When it comes to communication, stories have a remarkable ability to engage audiences.We get hooked on stories at an early age and this continues throughout our lives in books, film TV and stage. In fact, stories surround our everyday conversations, and great stories can take audiences on an amazing roller coaster ride of emotions. In a presentation, stories are more memorable than facts and figures, so they are a fantastic tool to get your message across and be more memorable.
Last year I was asked to interview some speakers and moderate a discussion panel at the Digital Information Summit in Paris. One of the keynote speakers was Michael Woodford who is a superb storyteller. You may remember hearing about Michael as the CEO turned whistleblower at the giant Japanese firm Olympus. After an experience that has been likened to a John Grisham thriller, Michael wrote the best seller “Exposure”. In a gripping true story, he shows how he rose through the ranks of Olympus to become the first non-Japanese person to be appointed as the company's CEO, making Olympus one of the few Japanese companies to be headed by a foreign businessman. Within weeks he uncovered a $1.6bn fraud which led to the very top of the organisation. The book then details an incredible series events which left Michael risking everything to expose the massive fraud and those responsible. It’s a fantastic read and shows how powerful story telling can be; the book’s review in the Mail on Sunday, sums up what good story telling should be “Remarkable, vivid and straight from the heart”
In Paris, you could hear a pin drop as Michael gave a spell bounding account of his experiences. All of us were captivated by the way he brought his story to the stage. He then did something I’ve never seen before. He brought up two people from the audience, (who he hadn’t prepped), and involved them in re-enacting the meeting Michael had with the Chairman and Chief Finance officer of Olympus. It was a brilliant touch and made the story even more powerful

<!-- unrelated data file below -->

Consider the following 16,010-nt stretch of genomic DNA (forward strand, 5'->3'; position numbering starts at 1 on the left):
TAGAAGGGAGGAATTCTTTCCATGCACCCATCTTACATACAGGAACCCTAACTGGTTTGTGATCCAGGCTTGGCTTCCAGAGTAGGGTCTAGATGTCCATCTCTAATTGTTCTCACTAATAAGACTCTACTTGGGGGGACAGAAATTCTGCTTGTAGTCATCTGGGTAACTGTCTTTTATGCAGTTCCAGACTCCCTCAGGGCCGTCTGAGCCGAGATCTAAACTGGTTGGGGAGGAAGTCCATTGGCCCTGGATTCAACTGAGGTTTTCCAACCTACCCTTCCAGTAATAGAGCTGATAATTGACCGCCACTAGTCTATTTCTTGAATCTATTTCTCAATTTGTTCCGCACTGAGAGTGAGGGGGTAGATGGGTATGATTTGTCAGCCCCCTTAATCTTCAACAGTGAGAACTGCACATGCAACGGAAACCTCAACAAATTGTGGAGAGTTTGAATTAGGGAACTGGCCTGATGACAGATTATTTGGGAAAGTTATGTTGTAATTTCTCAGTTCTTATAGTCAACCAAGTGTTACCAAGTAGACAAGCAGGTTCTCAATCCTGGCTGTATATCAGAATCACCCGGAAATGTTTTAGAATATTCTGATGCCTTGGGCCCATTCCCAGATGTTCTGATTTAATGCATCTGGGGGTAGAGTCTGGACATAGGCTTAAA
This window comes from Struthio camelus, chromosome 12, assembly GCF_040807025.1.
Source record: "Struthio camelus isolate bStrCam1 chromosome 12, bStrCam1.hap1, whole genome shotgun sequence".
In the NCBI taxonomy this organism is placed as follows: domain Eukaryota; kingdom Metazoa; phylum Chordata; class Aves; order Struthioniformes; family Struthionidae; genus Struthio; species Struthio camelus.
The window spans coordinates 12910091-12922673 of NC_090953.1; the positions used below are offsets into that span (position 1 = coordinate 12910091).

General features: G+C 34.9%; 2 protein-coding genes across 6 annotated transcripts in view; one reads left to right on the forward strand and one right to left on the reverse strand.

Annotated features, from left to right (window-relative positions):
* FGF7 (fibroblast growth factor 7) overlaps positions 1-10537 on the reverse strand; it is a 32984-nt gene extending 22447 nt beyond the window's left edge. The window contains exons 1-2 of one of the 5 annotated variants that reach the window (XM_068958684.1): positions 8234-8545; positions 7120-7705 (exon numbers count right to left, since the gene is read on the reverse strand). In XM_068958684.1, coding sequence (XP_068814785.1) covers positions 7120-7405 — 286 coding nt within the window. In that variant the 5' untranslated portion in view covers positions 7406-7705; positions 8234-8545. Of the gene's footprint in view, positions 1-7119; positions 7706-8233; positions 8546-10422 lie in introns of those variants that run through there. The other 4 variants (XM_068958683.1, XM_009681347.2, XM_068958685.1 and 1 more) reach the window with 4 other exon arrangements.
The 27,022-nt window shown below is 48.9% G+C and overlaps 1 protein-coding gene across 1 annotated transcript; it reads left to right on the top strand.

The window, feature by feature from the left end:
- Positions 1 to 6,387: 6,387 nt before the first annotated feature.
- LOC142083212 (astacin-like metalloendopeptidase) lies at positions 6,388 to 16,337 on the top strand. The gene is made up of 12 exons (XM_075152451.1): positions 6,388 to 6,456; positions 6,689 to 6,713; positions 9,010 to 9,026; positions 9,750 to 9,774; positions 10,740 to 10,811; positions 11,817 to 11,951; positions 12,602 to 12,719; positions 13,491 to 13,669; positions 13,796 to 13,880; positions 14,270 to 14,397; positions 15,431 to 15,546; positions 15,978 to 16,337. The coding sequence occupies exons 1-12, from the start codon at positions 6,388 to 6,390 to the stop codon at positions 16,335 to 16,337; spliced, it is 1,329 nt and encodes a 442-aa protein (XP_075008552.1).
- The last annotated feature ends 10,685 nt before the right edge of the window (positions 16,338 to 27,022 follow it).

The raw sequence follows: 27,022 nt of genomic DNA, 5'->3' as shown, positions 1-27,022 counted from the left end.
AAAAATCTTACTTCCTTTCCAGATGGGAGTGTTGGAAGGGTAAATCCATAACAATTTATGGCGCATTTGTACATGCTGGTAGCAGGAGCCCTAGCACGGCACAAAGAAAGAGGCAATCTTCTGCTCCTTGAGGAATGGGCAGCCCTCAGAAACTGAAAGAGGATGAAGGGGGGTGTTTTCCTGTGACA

More recently I went to see the comedy writer, journalist, radio DJ and screenwriter Danny Baker perform his “Good Time Charlie’s Back”tour. It’s the second of a series of shows he’s written chronicling his life. He brought remarkable energy, humour, passion and humility to the stage, and was absolutely dazzling. With the help of family album photographs, brilliant writing and stunning detail he took us on an entertaining and heartfelt journey. I can’t wait for him to return with the next instalment. How wonderful to be able to leave your audiences feeling that way – that’s the true art of storytelling.
Just as I started writing this post, a newsletter popped in to my inbox from a good friend of mine and fellow speaker Eamon O’Brien. He does a great weekly podcast called “The Corporate Storyteller’s Club” and in his latest episode he talks with another friend of mine, business psychologist, neuroscientist, author and speakerDr. Lynda Shaw. They talk in depth about what really happens when audiences experience stories and how this affects attention, engagement and memories.
Click on this link to hear it: Stimulate Brains with Great Stories. We know they work, so it’s really fascinating to understand the science behind the value of telling stories.
We might not be Michael Woodford or Danny Baker, but our stories are ours and they are more powerful than we think. They are such an effective tool in communication and we should all probably use them a lot more than we do.